One motto 

‘Feelings aren’t facts.’ That phrase – learnt early on in my clinical training – has definitely got me through a few challenging situations!

One thing psychologists could do better

As a profession we need to overcome our modesty and share the work we do on a much wider, more public level; not necessarily to improve our own careers or fulfil our ambitions, but to disseminate information that holds the potential to have a positive impact on others. 

One thing psychologists could do better

Our tendency towards humility. Psychologists across all contexts do fantastic work, tirelessly striving to improve people’s lives. We generate substantial evidence through cutting-edge research, develop innovative ways to support people and society across all sections of life, and lead in influencing policies and strategic decisions. And yet we don’t shout about it enough. As a profession we need to overcome our modesty and share the work we do on a much wider, more public level; not necessarily to improve our own careers or fulfil our ambitions, but to disseminate information that holds the potential to have a positive impact on others. Looking back at my career this is something I wish I had done differently, and yet I suspect I will need to continue to challenge myself to do it going forwards. 

One significant album 

Tracy Chapman’s albums got me through my first (research) PhD; hearing the songs now immediately transports me back to my student desk, wrapped in a blanket, attempting to get the words in my head into a thesis. This was a time I’ll always look back on as a struggle, but I’m proud I did it – with Tracy’s help! Despite the battles I faced trying to complete my PhD it didn’t put me off; a few years later I went on to complete my clinical doctorate, and I’ve pursued a research career alongside my clinical one, so it was definitely worth persisting.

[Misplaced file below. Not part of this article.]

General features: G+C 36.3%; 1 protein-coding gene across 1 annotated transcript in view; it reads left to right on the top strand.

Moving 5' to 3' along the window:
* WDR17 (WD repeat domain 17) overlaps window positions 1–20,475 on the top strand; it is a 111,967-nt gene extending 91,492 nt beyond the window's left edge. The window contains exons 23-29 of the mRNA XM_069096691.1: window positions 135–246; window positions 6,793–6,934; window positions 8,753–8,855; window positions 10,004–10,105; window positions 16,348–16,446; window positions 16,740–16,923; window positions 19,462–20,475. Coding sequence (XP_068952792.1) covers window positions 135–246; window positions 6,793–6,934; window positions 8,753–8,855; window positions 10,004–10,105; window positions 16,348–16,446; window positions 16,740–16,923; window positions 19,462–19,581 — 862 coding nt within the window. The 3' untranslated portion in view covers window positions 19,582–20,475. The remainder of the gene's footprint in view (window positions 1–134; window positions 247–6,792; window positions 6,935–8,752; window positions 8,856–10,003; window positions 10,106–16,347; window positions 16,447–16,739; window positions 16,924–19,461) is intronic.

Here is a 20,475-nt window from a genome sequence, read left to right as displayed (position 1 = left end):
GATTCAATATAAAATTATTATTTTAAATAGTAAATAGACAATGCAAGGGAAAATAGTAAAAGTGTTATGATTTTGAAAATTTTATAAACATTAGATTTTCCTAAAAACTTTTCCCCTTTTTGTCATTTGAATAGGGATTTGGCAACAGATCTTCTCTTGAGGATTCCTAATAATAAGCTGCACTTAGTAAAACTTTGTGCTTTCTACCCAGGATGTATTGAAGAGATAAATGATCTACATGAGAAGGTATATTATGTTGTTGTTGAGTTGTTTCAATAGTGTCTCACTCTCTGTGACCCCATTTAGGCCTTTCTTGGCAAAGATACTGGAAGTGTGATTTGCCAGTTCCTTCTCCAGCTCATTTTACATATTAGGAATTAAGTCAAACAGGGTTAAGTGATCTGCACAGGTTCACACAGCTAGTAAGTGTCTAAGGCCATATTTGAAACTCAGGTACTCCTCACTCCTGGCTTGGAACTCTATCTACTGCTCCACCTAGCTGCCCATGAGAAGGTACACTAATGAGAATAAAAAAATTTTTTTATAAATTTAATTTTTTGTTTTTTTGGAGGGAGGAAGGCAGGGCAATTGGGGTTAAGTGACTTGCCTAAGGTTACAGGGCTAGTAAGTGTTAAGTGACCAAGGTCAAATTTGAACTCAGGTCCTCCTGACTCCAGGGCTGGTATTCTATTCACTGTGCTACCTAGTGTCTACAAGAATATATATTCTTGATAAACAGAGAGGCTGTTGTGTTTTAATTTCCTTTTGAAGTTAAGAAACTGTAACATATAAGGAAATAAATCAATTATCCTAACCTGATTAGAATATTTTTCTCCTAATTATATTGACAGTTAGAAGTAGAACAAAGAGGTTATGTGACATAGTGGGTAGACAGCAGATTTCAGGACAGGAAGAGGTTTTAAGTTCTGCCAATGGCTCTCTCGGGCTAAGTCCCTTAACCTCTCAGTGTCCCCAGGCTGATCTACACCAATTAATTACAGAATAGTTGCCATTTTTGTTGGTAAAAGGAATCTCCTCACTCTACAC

One regret and one piece of advice

My regret links to the above – I didn’t go to see Tracy Chapman in concert when I had the chance! I was revising for my first year DClinPsy exams when the opportunity arose to see her in concert. Instead, I chose to revise, and this is a decision I still regret to this day. So, genuinely work hard to achieve the work-life balance that works for you, and think carefully about opportunities that come your way – whether work or personal, we need to take chances and follow our hearts as well as our heads. 

One proud moment

A few years ago I co-authored a chapter for a book which was launched in the House of Commons. I can still clearly conjure up the image that lay in front of me and the emotions I felt as I was walking across Westminster Bridge to the Houses of Parliament. Listening to the talks given at the launch and thinking about the potential impact of the bigger piece of work this contributed towards was a moving experience, a highlight I always look back on.